The UBS-Bloomberg CMCI Composite index is composed of futures contracts traded on 27 commodities across five sectors, which have been selected for their economic significance and liquidity. The index offers a unique take on traditional broad commodity futures exposure. Typically, traditional commodity futures indexes track front-month futures contracts, which make these indexes especially susceptible to losses in the face of changes in the slope of its component commodities' futures curves. Depending on the slope of the futures curve, the return of a long futures investment will be impacted by the roll yield generated when contracts are sold and repurchased. Instead of holding front-month contracts only and rolling every month, the CMCI Composite is diversified across a range of liquid maturities for each commodity and rolls daily to achieve a constant maturity. The index can hold up to five maturities for a given commodity; three-month, six-month, one-year, two-year, and three-year. The index is reconstituted semiannually. The index's weightings are based on production information and liquidity, which are weighted using a 2:1 ratio, respectively. The index maintains sector exposure to energy (approximately 36%), agriculture (~28%), industrial metals (~24%), precious metals (~6%), and livestock (~4%). At the time of writing, Brent crude-oil and copper each represent around 9%, with light crude-oil and soybeans the next largest, contributing 8% and 6%, respectively.
The ETF uses synthetic replication to provide exposure to the UBS-Bloomberg CMCI Composite Index combining unfunded and funded swap structures in a ratio that can change over time. Under the terms of the swaps, counterparty UBS AG agrees to provide the fund with exposure to the total return of the underlying index, net of any associated taxes, costs, or fees. As of writing, the fund held a portfolio of assets accounting for 80.97% of the fund's net asset value and a fully funded swap for the remaining 19.03%. UBS provides full transparency on the portfolio assets and the collateral backing the funded swap. At the time of writing, the portfolio assets consisted of European and Japanese blue-chip equities from a diverse set of industries. Collateral consists entirely of bonds, approximately 95% are government bonds and the other 5% supranational bonds, such as those issued by the European Central Bank and the European Bank for Reconstruction and Development. The exposure to counterparty UBS AG is monitored daily by the collateral manager, Lantern, the portfolio manager and the fund's custodian, State Street Bank. UBS aims to maintain all swap counterparty exposures collateralised at 105% at the end of each business day. Collateral is held via transfer of title in a segregated account with the fund's custodian State Street Bank. The fund does not engage in securities lending.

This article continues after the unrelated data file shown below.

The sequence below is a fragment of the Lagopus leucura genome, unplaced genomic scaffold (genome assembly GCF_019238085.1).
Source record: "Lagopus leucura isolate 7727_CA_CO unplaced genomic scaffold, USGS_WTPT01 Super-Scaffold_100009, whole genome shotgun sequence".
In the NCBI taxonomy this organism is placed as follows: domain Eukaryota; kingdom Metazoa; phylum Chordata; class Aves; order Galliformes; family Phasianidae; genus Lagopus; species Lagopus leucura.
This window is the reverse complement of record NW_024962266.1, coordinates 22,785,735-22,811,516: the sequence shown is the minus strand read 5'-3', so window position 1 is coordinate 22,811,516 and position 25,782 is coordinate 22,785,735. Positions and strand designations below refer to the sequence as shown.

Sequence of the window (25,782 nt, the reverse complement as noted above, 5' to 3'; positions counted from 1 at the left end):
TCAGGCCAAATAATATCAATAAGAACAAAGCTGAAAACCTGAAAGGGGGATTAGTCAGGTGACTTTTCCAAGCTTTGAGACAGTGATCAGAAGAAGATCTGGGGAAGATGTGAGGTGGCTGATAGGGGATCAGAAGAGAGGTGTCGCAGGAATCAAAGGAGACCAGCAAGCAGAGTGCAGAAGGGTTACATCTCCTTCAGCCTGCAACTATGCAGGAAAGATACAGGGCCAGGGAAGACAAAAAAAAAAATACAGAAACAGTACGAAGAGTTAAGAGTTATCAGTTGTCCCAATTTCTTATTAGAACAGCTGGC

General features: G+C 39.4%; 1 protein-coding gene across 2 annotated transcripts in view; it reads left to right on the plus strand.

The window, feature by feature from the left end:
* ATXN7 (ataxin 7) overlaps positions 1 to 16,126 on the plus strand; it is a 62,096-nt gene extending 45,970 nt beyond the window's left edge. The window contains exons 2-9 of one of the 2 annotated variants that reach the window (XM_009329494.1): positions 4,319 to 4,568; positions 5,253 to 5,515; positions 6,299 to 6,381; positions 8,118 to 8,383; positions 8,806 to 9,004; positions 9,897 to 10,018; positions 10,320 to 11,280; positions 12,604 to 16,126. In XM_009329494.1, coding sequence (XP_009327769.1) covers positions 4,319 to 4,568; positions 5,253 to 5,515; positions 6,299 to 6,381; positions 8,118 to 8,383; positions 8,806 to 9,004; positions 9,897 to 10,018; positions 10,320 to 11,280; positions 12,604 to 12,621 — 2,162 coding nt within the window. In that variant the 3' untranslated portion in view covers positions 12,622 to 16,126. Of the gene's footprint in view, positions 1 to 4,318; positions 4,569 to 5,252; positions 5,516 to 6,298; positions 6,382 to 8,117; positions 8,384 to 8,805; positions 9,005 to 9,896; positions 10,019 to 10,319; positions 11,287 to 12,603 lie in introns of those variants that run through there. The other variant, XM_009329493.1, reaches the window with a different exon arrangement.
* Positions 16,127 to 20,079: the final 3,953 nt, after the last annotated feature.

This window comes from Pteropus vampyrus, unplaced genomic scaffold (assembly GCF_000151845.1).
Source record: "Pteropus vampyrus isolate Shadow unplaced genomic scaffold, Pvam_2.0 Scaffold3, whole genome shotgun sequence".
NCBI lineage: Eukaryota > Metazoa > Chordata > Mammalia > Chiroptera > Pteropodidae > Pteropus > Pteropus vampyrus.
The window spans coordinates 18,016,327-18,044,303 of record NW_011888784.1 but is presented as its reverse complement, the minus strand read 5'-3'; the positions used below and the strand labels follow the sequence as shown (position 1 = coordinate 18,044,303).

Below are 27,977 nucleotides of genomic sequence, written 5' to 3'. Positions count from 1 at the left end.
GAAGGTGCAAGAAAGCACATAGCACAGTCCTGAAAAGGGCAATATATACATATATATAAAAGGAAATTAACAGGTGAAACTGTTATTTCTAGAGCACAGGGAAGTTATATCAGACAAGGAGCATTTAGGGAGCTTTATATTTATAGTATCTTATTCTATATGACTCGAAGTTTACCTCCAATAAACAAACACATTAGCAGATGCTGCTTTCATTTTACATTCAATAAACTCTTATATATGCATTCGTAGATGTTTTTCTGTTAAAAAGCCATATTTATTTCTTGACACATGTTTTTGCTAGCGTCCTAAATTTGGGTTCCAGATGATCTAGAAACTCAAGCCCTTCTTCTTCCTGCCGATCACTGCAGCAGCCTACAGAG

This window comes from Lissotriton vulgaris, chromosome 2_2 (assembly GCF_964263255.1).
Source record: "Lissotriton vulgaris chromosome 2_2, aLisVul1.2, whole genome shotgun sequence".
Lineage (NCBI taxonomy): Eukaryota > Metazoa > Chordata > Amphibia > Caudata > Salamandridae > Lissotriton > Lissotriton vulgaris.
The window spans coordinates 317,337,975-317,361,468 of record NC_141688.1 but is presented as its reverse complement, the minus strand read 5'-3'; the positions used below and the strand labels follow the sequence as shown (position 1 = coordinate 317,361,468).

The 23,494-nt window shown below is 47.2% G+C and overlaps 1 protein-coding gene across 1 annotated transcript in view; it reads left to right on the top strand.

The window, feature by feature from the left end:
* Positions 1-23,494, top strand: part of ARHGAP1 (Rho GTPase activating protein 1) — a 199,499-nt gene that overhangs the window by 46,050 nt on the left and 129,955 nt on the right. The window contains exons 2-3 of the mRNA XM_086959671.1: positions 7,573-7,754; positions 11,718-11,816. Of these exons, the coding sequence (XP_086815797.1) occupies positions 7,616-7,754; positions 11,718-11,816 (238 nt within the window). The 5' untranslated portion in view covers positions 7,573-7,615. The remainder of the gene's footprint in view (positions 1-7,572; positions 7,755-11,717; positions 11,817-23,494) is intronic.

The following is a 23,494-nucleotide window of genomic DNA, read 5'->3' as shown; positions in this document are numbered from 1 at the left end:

The fund charges a TER of 0.45%, which is average for nontraditional broad-basket commodity ETFs. At the time of writing, there was an additional cost of 0.55% associated with the swap. In this circumstance, the annual cost of holding the fund can be estimated at 0.99%. Should either the TER or the swap cost change, we can expect the annual holding cost to move accordingly. On top of these costs, ETF investors will typically be charged trading costs, including bid-offer spreads and brokerage commissions, when buy and sell orders are placed for ETF shares.
Investors have no shortage of choice when it comes to broad-basket commodity ETFs. In considering different products, an investor should look at the construction of the underlying indexes, and specifically the differences in sector exposure and rolling methodology.
Investors seeking an alternative that utilises a traditional rolling methodology could consider the Lyxor Commodities CRB ETF. This fund tracks an index that weighs commodities by their perceived economic significance, trading frequency, and historical return contribution to the commodities space. At the time of writing, the estimated holding cost for this fund was 0.50% (TER of 0.35% plus a swap cost of 0.15%).
UBS also offers this ETF in multiple currency denominations--US dollar, euro-hedged, and Swiss franc-hedged--for those wishing to assume or eliminate currency risk from their investment.